Thank you for sharing your story and family traditions. I want to start by telling you how sorry I am for your loss. The passing of loved ones is always hard to come to terms with. It is wonderful to be able to find French traditions that have stuck within your family. My mother is an immigrant from Denmark, so a lot of my holidays have Danish traditions weaved into them. I have always loved celebrating holidays, not for the presents or the food, but for the presence of my loved ones. There are no other people I would rather be surrounded with. It is truly beautiful how traditions continue, even if some of our loved ones have passed.

  21. Thanks for writing this, Carley. My mom passed away over the holidays in late 2014. This last Thanksgiving and Christmas were the first without her. As you mentioned, there was certainly a void, but we did our best to carry on the traditions. We prepared the same foods, watched the same movies, and carried out the same rituals. While it was sadder and different without her, it felt better than reinventing or abandoning the traditions my mom always insisted on each year. The traditions have a new meaning now. I don’t think I would have even classified them as “traditions” until I realized how much they meant to my family and I.

  22. Thomas Landgren

    What an interesting article. I really like how you talked about the time that goes into making a meal. This sentence made me look back at holidays and how much effort my family put into just one meal. I also agree that the most important part of a meal is the conversation. Coming from a pretty big family the conversation is everyone’s favorite part. Great Article!

  23. Martti Maunula

    This article reminds me a lot of my own Christmas times now. Both my grandfathers have passed away and when my first one did it always felt so odd driving the long drive to arrive in Thunder Bay and he wasn’t there to greet us. We usually arrived late but he would always stay up late. Now when we arrive even to this day the door is just unlocked and we lay down for the night. It’s sad that sometimes we only realize all that a loved one did for us after they have already passed. It’s important to remember why we get together for the holidays, not just for the food, like you said, but for the family.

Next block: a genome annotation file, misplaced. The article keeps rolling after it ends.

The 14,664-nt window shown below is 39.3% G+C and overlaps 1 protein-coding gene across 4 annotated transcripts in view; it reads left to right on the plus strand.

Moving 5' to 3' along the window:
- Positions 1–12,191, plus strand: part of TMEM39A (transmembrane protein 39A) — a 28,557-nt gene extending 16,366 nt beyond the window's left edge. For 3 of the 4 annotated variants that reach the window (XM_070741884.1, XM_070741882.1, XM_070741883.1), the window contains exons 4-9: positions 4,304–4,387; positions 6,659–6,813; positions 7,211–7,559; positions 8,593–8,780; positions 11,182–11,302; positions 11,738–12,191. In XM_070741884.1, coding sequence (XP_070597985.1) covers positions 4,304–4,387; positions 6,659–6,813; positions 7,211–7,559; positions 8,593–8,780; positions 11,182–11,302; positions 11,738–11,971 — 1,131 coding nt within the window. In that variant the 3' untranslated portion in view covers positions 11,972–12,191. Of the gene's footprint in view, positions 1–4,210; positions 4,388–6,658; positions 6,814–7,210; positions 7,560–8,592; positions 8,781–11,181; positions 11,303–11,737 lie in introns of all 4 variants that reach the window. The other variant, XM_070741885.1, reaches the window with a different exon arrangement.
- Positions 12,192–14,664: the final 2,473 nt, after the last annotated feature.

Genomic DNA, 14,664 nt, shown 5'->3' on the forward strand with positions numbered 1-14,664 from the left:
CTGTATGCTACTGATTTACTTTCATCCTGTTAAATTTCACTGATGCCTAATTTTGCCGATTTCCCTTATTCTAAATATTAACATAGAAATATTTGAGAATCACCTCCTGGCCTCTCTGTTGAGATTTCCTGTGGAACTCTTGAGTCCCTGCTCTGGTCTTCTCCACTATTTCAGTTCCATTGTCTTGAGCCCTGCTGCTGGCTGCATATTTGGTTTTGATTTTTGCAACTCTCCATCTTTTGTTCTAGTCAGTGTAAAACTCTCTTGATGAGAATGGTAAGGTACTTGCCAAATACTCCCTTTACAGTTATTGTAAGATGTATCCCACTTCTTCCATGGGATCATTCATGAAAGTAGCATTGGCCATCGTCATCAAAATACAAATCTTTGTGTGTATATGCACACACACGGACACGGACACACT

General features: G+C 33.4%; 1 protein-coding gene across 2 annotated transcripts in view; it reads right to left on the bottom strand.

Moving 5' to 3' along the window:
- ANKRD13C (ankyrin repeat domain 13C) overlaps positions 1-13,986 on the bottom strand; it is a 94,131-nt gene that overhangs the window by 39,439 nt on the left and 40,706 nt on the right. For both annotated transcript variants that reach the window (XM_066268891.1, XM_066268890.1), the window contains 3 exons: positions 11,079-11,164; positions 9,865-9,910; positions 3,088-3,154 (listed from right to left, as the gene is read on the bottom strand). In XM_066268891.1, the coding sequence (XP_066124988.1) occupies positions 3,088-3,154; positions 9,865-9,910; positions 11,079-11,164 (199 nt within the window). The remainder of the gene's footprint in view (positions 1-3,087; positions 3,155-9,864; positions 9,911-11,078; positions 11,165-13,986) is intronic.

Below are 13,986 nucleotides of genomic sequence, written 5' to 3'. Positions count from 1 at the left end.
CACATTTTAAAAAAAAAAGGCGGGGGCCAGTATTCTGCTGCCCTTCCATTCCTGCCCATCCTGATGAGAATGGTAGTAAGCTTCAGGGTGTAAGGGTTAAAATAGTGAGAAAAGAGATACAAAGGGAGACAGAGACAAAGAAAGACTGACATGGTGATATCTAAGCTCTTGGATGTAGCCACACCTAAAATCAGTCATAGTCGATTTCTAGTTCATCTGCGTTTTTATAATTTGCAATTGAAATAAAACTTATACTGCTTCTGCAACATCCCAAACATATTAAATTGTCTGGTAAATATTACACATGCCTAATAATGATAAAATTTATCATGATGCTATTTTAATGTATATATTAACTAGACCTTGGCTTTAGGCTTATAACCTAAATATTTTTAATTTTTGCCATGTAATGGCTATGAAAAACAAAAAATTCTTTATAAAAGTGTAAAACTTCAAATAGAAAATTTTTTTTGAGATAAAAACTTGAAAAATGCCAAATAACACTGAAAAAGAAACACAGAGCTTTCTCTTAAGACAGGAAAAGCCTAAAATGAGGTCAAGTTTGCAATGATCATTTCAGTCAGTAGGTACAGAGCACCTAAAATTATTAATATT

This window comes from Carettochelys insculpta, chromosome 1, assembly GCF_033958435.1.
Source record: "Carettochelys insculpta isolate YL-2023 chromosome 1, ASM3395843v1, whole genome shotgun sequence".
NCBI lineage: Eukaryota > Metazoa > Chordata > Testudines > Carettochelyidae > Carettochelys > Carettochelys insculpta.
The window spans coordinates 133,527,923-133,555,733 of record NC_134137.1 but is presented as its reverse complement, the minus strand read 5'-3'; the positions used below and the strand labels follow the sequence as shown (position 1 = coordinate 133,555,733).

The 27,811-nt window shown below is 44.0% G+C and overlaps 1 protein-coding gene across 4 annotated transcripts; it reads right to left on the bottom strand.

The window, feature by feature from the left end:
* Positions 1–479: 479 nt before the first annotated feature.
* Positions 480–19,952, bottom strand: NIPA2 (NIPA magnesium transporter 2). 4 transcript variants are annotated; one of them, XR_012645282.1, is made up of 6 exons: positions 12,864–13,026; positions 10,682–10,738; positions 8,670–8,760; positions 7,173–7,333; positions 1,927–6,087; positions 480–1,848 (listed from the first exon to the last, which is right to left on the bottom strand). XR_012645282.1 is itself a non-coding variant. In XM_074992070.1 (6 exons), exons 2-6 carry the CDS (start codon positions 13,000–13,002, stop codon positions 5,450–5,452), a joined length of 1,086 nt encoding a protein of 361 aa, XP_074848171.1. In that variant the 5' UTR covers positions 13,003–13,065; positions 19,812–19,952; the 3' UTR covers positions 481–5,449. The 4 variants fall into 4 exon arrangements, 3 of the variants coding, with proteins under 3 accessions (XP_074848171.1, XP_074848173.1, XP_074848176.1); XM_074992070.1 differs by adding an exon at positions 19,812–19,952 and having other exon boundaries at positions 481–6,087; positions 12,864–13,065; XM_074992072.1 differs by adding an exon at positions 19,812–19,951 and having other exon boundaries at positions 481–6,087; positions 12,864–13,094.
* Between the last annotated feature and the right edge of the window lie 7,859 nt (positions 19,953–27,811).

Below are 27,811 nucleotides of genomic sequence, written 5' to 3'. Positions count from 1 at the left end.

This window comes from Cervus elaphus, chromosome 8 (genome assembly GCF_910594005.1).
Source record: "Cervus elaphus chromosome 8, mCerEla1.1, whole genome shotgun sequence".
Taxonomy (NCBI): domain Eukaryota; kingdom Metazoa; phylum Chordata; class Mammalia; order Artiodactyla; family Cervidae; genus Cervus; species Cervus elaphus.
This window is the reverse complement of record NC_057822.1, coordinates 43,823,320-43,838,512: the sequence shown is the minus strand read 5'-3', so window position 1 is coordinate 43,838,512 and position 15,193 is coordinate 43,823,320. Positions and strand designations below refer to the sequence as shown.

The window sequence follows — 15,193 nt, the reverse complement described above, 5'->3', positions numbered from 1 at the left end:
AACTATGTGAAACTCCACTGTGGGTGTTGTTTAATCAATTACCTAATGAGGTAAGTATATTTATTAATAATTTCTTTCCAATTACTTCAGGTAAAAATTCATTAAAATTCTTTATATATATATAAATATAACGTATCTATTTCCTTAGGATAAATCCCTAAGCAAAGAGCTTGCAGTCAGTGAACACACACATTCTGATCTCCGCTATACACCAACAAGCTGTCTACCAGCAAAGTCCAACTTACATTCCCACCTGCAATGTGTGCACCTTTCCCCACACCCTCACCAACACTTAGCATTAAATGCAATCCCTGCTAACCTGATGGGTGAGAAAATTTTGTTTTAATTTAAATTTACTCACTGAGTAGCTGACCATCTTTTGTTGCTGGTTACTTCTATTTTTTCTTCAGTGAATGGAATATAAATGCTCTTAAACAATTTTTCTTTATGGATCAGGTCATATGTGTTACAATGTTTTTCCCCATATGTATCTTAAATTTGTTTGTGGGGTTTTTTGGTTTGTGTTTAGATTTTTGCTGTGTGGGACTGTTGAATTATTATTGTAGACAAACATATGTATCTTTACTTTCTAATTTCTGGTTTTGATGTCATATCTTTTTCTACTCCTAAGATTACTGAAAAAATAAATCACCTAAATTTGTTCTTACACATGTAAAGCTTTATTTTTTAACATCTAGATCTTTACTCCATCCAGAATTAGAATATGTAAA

24. I really enjoyed this article because my family has played one of the most important roles in my life. It is interesting that we do not always notice details that express how our traditions reflect our heritage. You had mentioned that in French culture those who are invited to a dinner bring a gift. Is this meant to be a tangible gift like an item, or is it more of an intangible or emotional gift? Do members of your family bring gifts to your Thanksgiving gatherings? What types of gifts?

  25. Thank you for sharing your story so beautifully. From the two Thanksgivings I have experienced here in the U.S. I have witnessed the power of family and traditions; it is truly heartwarming. I agree with you that the Thanksgiving meal is so much more than just food, its about sharing memories and love with your family.

  26. Nick Campbell

    Very insightful article and an article that has plenty of points which are important to remember. I think often we forget to enjoy the company of family we have on holiday gatherings. For some reason or another, its easy to focus on other things surrounding the Thanksgiving break. The important thing is being around with family and having conversations with them.

  27. Family traditions around holidays are always special. I never truly realized how much i value them till i left for school and its the only time I get to see my family. We have a very midwestern old school thanksgiving. All the women of the family make varies dishes for the feast, the young ones start at 10 making jello. My specialty was always the 5 hour cardamom dessert bread, made from scratch braided to perfection and served to happy smiles. We always have a few signature dishes, great aunt Norine marshmallow jello, aunt brands rye bread, cardamom bread from me, cran-apple-orange relish from my twin sister, and the biggest task the turkey was always left to the senior women mainly grandma. While those are only a few of the dishes just eating those foods makes me think of family all gathered from nearby to one home for the hustle and bustle of thanksgiving.